Interview With Georgie – The Design Society August 2015

Tell us a little about your background in design  – I worked a lot in practise during my years at university, during holidays and even 1 or 2 days a week during my diploma. Soon after graduating from the Bartlett School of Architecture, at UCL, and completing my chartership, I was eager to start my own firm. Due to working during my education, the extra contacts and experience I gained was advantageous for setting out on my own by the age of 27. I haven’t looked back since, and in the last 10 years have had the privilege of working with a loyal client base who have entrusted me with some great projects. Our practise does everything from planning and feasibility, detailed construction design, interior design and bespoke furniture, mostly in prime London locations.

. How would you describe your personal interior design style? – Because of my architectural background, my interior design style is driven by the function and form of a space and how light, circulation and sight lines are influenced. When this is established, I apply fresh colour palettes, natural materials and textures, with the aim of retaining a common thread throughout a scheme. My projects tend to have industrial elements mixed with classic features. We tend to work a lot in period properties in London, and its important to me to stay true to the original architecture.

. Where does your design inspiration come from? – Most of the sources I draw upon, have a hint of the nostalgic about them. Paulo Mendes Da Rocha and his use of ceramics, concrete and glazing is incredible. Richard Neutra, my all time favourite, has always inspired me with his classic 40’s and 50’s houses, like the Kaufman House, and his use of clean lines and natural materials. I strive to create timeless and classic interiors, like these.

. In what direction do you feel that design is moving towards in a general sense? –I think interiors are getting less whimsical or ‘themed’, and are striving to keep things integrated and true to the architecture they inhabit. This means that hopefully they will remain installed for many years. It breaks my heart when you see skips throughout London, full of brand new kitchens and slabs of marble.

. Name five key themes to consider when approaching design in 2015 and beyond. –

1) Sustainable and as ecologically minded as possible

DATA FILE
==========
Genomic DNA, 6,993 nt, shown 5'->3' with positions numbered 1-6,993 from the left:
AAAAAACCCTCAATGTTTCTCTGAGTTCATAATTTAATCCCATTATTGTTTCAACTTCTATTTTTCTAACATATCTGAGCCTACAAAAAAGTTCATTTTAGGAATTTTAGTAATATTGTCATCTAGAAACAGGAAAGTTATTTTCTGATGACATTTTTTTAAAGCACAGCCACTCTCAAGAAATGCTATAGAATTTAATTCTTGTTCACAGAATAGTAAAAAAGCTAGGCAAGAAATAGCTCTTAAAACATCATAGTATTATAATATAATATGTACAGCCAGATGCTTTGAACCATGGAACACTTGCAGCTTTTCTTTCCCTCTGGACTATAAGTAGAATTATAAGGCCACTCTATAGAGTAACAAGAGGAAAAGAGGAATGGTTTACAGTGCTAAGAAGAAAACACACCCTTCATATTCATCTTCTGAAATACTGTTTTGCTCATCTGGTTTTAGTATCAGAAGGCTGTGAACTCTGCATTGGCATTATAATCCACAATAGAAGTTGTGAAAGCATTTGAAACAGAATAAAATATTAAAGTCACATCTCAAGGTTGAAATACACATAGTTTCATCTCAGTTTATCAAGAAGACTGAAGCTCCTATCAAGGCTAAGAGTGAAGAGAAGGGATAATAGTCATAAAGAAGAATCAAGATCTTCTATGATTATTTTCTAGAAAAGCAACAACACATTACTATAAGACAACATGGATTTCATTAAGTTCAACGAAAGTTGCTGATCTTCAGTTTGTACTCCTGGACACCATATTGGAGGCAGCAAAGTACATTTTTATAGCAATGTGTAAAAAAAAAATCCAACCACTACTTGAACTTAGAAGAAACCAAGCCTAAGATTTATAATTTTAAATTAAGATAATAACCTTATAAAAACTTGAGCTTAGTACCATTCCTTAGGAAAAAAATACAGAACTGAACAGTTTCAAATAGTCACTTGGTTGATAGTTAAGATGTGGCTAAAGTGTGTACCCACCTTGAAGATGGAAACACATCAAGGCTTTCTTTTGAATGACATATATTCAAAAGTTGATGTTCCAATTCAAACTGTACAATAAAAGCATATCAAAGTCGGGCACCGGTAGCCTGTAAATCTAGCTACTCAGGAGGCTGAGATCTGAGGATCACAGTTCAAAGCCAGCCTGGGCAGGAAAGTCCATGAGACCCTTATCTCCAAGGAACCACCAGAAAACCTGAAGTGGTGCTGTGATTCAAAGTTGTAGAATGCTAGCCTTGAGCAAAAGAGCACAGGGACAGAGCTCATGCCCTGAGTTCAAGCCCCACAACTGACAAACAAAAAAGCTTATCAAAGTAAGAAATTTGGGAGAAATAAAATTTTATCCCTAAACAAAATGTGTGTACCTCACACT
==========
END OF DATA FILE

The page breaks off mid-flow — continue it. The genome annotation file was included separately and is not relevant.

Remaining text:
2) Natural textures

3) Eclectic kitchens and joinery

4) Design informed by the architecture it inhabits

5) Functional and stripped back

. If you could offer one piece of advice when it comes to interior design schemes, what would it be? – To revisit the brief again and again which then informs the way the scheme develops. A lot of clients need to be interviewed on the way they live, what’s important to them, and what they really want, not what they think they should want! It is also important to view a project as a whole, with a common language, this gives projects a strong identity.

. How important are The International Design and Architecture Awards as recognition of talent and achievement? – The awards are very well revered and an excellent forum to display the best of interior design and architecture from all around the world. An award for both principles is essential as they are intrinsically linked, and viewing them as an international collective means that the designs are extremely diverse and interesting. It’s an absolute privilege to be a part of it.

. What projects are you currently working on? – I’m currently working on Margaret Thatcher’s former house in Belgravia, we have extended the mews and reconfigured it throughout, its been quite a journey. We have ongoing projects with our long standing clients, which we thoroughly enjoy. They include a few basement extensions and large lateral apartments. We’ve also got a few new build projects. One is a mansion of Georgian proportions in Kingston, it has literally fulfilled the dream of a little girl who years ago dreamt of being an architect!

. What are your aims and goals for the next twelve months? – As well as finishing the aforementioned projects as best I can, I am currently at the feasibility stage of some interesting developments which I hope come to fruition. One of them is for a high end retirement complex, and it turns out surprisingly, that this market want modern minimalism more than others, which will be an exciting challenge.

 

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